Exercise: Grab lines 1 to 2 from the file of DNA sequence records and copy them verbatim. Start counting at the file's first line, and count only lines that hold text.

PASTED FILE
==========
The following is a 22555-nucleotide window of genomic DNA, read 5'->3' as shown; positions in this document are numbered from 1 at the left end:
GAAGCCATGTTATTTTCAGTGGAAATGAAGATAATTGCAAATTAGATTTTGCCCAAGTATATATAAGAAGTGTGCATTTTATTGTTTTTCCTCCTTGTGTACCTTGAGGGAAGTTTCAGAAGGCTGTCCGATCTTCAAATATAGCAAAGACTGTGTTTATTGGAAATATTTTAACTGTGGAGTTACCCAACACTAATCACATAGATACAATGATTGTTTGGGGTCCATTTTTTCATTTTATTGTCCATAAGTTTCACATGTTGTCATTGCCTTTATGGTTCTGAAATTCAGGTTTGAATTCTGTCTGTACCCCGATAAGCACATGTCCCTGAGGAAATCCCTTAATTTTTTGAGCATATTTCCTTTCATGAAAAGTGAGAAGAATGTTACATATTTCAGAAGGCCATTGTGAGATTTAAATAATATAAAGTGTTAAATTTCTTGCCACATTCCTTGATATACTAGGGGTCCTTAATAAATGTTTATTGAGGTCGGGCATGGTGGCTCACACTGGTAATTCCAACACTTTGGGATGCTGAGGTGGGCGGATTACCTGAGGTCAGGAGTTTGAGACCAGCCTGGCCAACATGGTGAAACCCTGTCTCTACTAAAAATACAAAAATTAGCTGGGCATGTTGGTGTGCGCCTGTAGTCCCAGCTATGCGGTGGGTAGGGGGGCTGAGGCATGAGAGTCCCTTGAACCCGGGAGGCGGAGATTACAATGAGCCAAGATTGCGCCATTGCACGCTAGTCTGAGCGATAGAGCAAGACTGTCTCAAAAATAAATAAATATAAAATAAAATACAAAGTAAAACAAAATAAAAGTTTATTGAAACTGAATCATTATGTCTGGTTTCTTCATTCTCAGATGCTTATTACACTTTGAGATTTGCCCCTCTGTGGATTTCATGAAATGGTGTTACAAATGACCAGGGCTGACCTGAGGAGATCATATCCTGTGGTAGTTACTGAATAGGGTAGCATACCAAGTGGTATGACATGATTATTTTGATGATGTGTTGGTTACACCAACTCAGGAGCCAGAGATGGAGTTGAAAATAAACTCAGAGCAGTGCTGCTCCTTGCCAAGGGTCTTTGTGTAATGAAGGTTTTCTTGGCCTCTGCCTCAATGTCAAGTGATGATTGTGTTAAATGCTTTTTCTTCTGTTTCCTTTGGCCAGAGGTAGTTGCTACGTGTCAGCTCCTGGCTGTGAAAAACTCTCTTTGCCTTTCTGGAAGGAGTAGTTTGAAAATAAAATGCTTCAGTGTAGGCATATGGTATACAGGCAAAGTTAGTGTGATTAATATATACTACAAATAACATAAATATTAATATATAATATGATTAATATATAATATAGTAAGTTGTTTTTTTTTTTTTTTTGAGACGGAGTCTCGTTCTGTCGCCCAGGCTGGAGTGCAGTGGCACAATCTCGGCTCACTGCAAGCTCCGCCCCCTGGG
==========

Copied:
The following is a 22555-nucleotide window of genomic DNA, read 5'->3' as shown; positions in this document are numbered from 1 at the left end:
GAAGCCATGTTATTTTCAGTGGAAATGAAGATAATTGCAAATTAGATTTTGCCCAAGTATATATAAGAAGTGTGCATTTTATTGTTTTTCCTCCTTGTGTACCTTGAGGGAAGTTTCAGAAGGCTGTCCGATCTTCAAATATAGCAAAGACTGTGTTTATTGGAAATATTTTAACTGTGGAGTTACCCAACACTAATCACATAGATACAATGATTGTTTGGGGTCCATTTTTTCATTTTATTGTCCATAAGTTTCACATGTTGTCATTGCCTTTATGGTTCTGAAATTCAGGTTTGAATTCTGTCTGTACCCCGATAAGCACATGTCCCTGAGGAAATCCCTTAATTTTTTGAGCATATTTCCTTTCATGAAAAGTGAGAAGAATGTTACATATTTCAGAAGGCCATTGTGAGATTTAAATAATATAAAGTGTTAAATTTCTTGCCACATTCCTTGATATACTAGGGGTCCTTAATAAATGTTTATTGAGGTCGGGCATGGTGGCTCACACTGGTAATTCCAACACTTTGGGATGCTGAGGTGGGCGGATTACCTGAGGTCAGGAGTTTGAGACCAGCCTGGCCAACATGGTGAAACCCTGTCTCTACTAAAAATACAAAAATTAGCTGGGCATGTTGGTGTGCGCCTGTAGTCCCAGCTATGCGGTGGGTAGGGGGGCTGAGGCATGAGAGTCCCTTGAACCCGGGAGGCGGAGATTACAATGAGCCAAGATTGCGCCATTGCACGCTAGTCTGAGCGATAGAGCAAGACTGTCTCAAAAATAAATAAATATAAAATAAAATACAAAGTAAAACAAAATAAAAGTTTATTGAAACTGAATCATTATGTCTGGTTTCTTCATTCTCAGATGCTTATTACACTTTGAGATTTGCCCCTCTGTGGATTTCATGAAATGGTGTTACAAATGACCAGGGCTGACCTGAGGAGATCATATCCTGTGGTAGTTACTGAATAGGGTAGCATACCAAGTGGTATGACATGATTATTTTGATGATGTGTTGGTTACACCAACTCAGGAGCCAGAGATGGAGTTGAAAATAAACTCAGAGCAGTGCTGCTCCTTGCCAAGGGTCTTTGTGTAATGAAGGTTTTCTTGGCCTCTGCCTCAATGTCAAGTGATGATTGTGTTAAATGCTTTTTCTTCTGTTTCCTTTGGCCAGAGGTAGTTGCTACGTGTCAGCTCCTGGCTGTGAAAAACTCTCTTTGCCTTTCTGGAAGGAGTAGTTTGAAAATAAAATGCTTCAGTGTAGGCATATGGTATACAGGCAAAGTTAGTGTGATTAATATATACTACAAATAACATAAATATTAATATATAATATGATTAATATATAATATAGTAAGTTGTTTTTTTTTTTTTTTTGAGACGGAGTCTCGTTCTGTCGCCCAGGCTGGAGTGCAGTGGCACAATCTCGGCTCACTGCAAGCTCCGCCCCCTGGG